As far back as I can recall, I have always enjoyed playing with wood. One of my earliest memories is of playing with some oddly shaped wooden building blocks in my grandparents house. Only later I realized that they were in fact offcuts from the furniture workshop across the road. Later on, I remember spending long afternoons taking apart packing crates, straightening the rusty nails, and nailing the boards back together to build play houses. By the age of 11, I had set up my own “falegnameria” in a broom closet, hanging my trusty tools on the wall (a much loved fret saw, a hand saw, a hammer, a pair of pliers and an archimedes drill which I never mastered).
My education however took an academic direction, away from any hands-on training. Later, a career in youth work, outdoor education and personal development training took me from Italy to the United Stated and then to Britain. It was here that I started a formal furniture making training. I achieved Distinction in City and Guilds qualifications at Warwickshire College, in Leamington Spa.
I then went to work as a cabinet maker for Robin Furlong, making bespoke fine furniture. Among the pieces I made for Robin, is the Gullwing Cabinet that was awarded the prestigious Guild Mark by the Worshipful Company of Furniture Makers.
From 2001 to 2008 I was responsible for the Furniture Crafts courses at Warwickshire College.
In 2009 I achieved my BA (Hons) in Furniture Design at the Rycotewood Furniture Centre in Oxford, and started my own business.
In 2009 I was accepted as a Licentiate (Distinction) in the Society of Designer Craftsmen, an association of craftspeople that has its origins in the Arts and Crafts movement of the 19th Century. I was promoted to Member in 2010 and to Fellow in 2018.
I am also a member of the Furniture Designer Makers Association, a national and international network of fine furniture designer makers and I am an occasional contributor to Furniture and Cabinet Making magazine.
I have been based at Studio Sixteen, in Warwick since 2010.
As well as designing and making bespoke furniture, I have remained involved in education: I kept teaching on the evening classes at Warwickshire College until June 2019 and since September 2018 I have been lecturing on the Foundation Degree at Rycotewood Furniture Centre.
In 2017 I met Mel Price, a talented stained glass artist. From our first encounter, we started exploring the possibiity of developing designs together and thus "MELANDO - Wood and Glass" was born: a collection of unique pieces designed and made collaboratively.
“Have nothing in your house that you do not know to be useful, or believe to be beautiful"
I have often struggled with this quote from William Morris.
The place where I stumble every time is that “OR’’...
Why introduce such a contrast between aesthetics and functionality? Why judge them on separate scales?
Shouldn’t we expect beauty from useful, everyday objects?
While I sympathize with much of the Arts and Crafts agenda (their horror of bland mass produced goods, their quest for working approaches that lifted the workers from their alienating and disempowering working conditions, their social agenda aiming at making beautiful objects and pleasant living conditions available to all), I find that their escape to an idealized medieval past and to romanticized working methods had often counter-productive effects. I do believe that it is possible to produce objects that are beautiful, functional and not prohibitively expensive.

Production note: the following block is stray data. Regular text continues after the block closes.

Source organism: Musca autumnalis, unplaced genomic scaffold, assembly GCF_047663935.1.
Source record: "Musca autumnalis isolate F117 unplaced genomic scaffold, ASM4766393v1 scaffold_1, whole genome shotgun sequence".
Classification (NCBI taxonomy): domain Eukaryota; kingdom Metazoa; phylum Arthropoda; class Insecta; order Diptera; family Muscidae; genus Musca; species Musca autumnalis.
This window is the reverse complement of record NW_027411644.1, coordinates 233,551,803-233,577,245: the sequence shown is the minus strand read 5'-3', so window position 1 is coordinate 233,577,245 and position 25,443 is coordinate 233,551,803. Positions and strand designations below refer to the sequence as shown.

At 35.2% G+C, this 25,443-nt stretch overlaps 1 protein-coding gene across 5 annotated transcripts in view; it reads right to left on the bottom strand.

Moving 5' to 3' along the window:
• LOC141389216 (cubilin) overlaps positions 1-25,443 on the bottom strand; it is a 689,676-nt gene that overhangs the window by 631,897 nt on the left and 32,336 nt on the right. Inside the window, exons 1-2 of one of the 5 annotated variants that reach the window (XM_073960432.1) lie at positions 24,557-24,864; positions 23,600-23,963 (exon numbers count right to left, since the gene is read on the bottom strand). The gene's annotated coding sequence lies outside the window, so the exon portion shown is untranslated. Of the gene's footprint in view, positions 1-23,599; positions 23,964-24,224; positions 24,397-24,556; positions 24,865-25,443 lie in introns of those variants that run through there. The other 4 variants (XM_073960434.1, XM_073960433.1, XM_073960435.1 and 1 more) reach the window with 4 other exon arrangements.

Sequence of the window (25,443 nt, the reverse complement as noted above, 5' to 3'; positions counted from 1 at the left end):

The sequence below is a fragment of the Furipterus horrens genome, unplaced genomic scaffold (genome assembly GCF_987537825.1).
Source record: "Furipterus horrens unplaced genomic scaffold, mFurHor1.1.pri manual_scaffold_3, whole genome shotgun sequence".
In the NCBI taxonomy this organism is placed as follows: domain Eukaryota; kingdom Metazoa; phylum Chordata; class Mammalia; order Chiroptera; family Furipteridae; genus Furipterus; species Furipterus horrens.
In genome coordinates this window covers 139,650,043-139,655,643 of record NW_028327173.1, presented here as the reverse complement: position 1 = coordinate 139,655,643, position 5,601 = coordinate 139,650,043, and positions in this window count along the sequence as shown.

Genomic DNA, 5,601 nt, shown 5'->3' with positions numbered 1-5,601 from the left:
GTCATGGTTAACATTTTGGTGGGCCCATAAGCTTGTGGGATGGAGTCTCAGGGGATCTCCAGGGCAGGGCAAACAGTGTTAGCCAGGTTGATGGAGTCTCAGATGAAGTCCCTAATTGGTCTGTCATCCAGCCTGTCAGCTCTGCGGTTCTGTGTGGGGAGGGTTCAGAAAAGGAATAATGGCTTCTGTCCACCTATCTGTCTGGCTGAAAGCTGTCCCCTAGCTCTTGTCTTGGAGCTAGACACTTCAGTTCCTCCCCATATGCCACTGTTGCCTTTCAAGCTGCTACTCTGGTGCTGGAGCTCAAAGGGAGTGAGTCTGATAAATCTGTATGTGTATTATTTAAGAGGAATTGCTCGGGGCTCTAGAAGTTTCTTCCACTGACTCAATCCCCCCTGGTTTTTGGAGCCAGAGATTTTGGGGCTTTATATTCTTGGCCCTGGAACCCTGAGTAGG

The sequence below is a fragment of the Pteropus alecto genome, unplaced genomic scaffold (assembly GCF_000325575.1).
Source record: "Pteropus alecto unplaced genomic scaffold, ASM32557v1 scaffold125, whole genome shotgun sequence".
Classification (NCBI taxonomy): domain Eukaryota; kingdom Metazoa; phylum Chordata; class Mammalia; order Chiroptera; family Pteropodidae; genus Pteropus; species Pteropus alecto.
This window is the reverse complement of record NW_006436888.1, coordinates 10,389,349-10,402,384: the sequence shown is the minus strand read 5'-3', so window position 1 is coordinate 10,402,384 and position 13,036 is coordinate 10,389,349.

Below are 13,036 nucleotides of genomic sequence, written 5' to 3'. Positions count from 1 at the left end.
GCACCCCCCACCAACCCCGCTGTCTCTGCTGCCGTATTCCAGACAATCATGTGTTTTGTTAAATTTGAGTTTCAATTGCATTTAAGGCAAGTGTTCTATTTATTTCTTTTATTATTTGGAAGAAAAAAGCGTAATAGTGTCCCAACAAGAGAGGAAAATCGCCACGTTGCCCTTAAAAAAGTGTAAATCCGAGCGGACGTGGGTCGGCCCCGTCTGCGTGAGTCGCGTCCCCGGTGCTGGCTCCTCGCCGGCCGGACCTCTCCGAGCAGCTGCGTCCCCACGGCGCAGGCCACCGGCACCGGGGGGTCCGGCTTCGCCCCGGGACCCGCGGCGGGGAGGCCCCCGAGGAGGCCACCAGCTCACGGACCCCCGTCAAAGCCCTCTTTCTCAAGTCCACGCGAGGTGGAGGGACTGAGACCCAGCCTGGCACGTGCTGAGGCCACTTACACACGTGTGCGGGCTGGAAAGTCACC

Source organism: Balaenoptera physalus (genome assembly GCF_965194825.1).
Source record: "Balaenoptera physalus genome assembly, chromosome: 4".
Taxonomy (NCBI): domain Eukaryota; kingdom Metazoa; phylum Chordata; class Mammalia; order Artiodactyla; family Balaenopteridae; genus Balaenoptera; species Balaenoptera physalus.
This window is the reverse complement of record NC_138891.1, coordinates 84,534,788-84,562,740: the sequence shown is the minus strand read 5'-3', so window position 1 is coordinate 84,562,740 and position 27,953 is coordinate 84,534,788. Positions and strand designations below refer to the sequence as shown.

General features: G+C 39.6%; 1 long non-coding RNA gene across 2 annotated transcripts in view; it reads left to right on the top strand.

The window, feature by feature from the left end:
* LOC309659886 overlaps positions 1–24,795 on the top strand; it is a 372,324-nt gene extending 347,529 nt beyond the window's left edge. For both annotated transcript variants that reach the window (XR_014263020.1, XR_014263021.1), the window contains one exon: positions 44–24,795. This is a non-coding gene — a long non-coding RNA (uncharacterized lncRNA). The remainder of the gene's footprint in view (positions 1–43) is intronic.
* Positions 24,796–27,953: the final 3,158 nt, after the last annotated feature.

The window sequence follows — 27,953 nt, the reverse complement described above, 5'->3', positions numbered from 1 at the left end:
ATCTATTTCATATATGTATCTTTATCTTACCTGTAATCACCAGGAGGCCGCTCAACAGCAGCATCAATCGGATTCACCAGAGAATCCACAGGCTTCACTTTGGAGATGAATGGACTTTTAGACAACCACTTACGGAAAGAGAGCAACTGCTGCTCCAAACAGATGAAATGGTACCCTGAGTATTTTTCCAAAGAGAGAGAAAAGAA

I often look for inspiration in the work of designers and architects such as Frank Lloyd Wright, Le Corbusier and the Bauhaus School. I see them searching for a form of applied aesthetics that has more to do with shape, proportions and choice of materials than decoration and detailing. At the same time I see that a purely modernist approach can lead to designs that are sometimes quite stark and dry. I balance this tendency with the more organic lines of Art Nouveau designers, Gaudi, and Far Eastern approaches, such as a careful use of asymmetry and empty space.
Being a small business, focusing on one-off pieces gives me flexibility. I can approach each client and job with an open mind. Not only I can design a piece to suit the client needs, preferences and budget, but I can also then choose the techniques and methods best suited for the task.
Gordon Russell talked about “teaching the machines manners” emphasizing that machines are tools like any others: with the necessary application of skill and understanding they can produce wonderful results. While I love wood as a material and I believe there is nothing quite like the feel, sound and smell of smooth silky shavings coming off a finely tuned hand plane, I also know that there are times when a machine will do the job better and quicker. New technologies and new materials are constantly being introduced: I believe it’s important to be able to select the best approach for each job, without idolizing innovation nor hanging on to inappropriate methods in the name of tradition.
2018 - Fellow of the Society of Designer Craftsmen
2014 - Society of Designer Craftsmen -
Gane Trust Award
2012 - WIlliam Morris Gallery, Walthamstow
Selected to design and make a piece for the Everyday Encounters exhibition
2010 - Society of Designer Craftsmen -
SDC Trustees TSB Award for most promising new Licentiate
2009 - Worshipful Company of Furniture Makers -
Certificate of Merit for Credenza
2009 - New Forest Show - Fine Crafted Wood Competition
Second Prize for Slider
2009 - Rycotewood Furniture Centre -
Michaelis Cup for Excellence in Modern Craftsmanship
2001 - Worshipful Company of Furniture Makers -
Guild Mark for Gullwing Cabinet
(made for Robin Furlong Furniture - design Robin Furlong)
2000 - City and Guilds -
Medal of Excellence
1999 - Warwickshire Woodworking Exhibition -
Highly Commended for Wall Cabinet